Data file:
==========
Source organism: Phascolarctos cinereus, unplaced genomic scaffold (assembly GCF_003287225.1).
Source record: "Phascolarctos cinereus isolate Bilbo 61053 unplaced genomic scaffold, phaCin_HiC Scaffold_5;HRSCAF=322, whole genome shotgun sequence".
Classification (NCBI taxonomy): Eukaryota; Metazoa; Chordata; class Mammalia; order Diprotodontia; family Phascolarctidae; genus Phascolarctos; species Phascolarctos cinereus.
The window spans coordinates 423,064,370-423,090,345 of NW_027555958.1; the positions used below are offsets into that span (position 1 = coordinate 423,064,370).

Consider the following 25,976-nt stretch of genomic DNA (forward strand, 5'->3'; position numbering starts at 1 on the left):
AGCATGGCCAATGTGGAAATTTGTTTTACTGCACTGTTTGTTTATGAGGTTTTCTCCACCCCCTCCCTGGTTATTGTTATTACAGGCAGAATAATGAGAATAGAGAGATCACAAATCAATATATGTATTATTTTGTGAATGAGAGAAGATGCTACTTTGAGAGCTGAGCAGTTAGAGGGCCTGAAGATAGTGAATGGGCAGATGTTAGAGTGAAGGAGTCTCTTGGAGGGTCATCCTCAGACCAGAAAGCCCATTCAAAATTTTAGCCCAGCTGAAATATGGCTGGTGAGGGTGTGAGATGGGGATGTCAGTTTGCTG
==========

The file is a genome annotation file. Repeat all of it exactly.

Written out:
Source organism: Phascolarctos cinereus, unplaced genomic scaffold (assembly GCF_003287225.1).
Source record: "Phascolarctos cinereus isolate Bilbo 61053 unplaced genomic scaffold, phaCin_HiC Scaffold_5;HRSCAF=322, whole genome shotgun sequence".
Classification (NCBI taxonomy): Eukaryota; Metazoa; Chordata; class Mammalia; order Diprotodontia; family Phascolarctidae; genus Phascolarctos; species Phascolarctos cinereus.
The window spans coordinates 423,064,370-423,090,345 of NW_027555958.1; the positions used below are offsets into that span (position 1 = coordinate 423,064,370).

Consider the following 25,976-nt stretch of genomic DNA (forward strand, 5'->3'; position numbering starts at 1 on the left):
AGCATGGCCAATGTGGAAATTTGTTTTACTGCACTGTTTGTTTATGAGGTTTTCTCCACCCCCTCCCTGGTTATTGTTATTACAGGCAGAATAATGAGAATAGAGAGATCACAAATCAATATATGTATTATTTTGTGAATGAGAGAAGATGCTACTTTGAGAGCTGAGCAGTTAGAGGGCCTGAAGATAGTGAATGGGCAGATGTTAGAGTGAAGGAGTCTCTTGGAGGGTCATCCTCAGACCAGAAAGCCCATTCAAAATTTTAGCCCAGCTGAAATATGGCTGGTGAGGGTGTGAGATGGGGATGTCAGTTTGCTG